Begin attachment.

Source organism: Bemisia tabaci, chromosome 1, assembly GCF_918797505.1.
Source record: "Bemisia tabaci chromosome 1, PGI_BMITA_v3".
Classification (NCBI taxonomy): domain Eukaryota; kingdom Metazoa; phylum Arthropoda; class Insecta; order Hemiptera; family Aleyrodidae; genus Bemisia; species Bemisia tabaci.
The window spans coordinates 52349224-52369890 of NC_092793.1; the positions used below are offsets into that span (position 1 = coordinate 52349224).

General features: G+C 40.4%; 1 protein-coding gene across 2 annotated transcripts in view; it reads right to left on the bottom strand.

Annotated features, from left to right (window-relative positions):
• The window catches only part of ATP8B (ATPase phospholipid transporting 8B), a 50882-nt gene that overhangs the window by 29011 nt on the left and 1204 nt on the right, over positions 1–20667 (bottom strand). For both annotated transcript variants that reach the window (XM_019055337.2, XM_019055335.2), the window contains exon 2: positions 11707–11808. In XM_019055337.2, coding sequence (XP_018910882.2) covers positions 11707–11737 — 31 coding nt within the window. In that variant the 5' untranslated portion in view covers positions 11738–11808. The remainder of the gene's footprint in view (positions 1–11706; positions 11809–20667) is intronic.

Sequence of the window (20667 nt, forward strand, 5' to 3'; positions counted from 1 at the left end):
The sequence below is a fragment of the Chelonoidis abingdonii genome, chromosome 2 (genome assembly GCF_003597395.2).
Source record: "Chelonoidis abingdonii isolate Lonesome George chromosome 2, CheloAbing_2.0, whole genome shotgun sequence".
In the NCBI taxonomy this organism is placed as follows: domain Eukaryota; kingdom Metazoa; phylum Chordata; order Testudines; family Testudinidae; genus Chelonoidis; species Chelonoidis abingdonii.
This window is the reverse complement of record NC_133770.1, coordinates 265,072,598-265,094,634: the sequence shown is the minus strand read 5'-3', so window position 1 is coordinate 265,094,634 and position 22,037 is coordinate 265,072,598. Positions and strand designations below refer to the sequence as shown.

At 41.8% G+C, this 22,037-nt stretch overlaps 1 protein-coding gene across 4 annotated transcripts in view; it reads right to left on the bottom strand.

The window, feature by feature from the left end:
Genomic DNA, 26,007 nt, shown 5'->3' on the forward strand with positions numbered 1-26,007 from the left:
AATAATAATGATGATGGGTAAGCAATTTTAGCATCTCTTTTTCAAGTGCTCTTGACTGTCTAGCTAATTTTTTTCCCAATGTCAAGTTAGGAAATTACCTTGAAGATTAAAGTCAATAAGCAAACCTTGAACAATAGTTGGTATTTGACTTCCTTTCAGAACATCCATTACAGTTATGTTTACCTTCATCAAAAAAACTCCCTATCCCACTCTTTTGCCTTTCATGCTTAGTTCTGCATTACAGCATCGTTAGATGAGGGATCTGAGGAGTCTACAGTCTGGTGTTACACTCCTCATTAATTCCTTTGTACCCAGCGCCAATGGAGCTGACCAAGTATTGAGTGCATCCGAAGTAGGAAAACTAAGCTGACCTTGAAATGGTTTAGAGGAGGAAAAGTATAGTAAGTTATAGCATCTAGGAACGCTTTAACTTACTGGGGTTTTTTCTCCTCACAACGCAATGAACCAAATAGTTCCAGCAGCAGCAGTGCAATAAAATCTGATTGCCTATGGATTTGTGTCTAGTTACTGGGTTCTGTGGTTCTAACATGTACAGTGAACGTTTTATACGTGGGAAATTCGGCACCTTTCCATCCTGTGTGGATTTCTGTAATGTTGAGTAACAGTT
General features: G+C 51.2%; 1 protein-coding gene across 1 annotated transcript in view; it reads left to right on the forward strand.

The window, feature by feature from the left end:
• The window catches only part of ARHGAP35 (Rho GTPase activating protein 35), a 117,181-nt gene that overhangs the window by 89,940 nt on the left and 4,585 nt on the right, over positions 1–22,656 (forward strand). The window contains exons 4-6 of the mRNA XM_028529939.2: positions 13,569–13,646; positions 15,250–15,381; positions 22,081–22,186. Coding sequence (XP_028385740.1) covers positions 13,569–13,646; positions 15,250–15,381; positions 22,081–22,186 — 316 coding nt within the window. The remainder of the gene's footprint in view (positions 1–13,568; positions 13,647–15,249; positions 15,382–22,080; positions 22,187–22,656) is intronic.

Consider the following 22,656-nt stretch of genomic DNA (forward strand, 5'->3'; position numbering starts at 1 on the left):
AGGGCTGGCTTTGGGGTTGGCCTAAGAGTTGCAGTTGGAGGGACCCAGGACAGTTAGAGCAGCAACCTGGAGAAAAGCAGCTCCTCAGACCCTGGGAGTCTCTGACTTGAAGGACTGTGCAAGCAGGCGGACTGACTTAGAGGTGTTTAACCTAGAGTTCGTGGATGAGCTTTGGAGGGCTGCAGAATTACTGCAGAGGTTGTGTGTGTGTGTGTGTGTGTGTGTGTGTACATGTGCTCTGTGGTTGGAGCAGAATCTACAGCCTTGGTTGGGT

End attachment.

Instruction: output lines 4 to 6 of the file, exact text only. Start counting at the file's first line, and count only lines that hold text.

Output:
The window spans coordinates 52349224-52369890 of NC_092793.1; the positions used below are offsets into that span (position 1 = coordinate 52349224).

General features: G+C 40.4%; 1 protein-coding gene across 2 annotated transcripts in view; it reads right to left on the bottom strand.

Annotated features, from left to right (window-relative positions):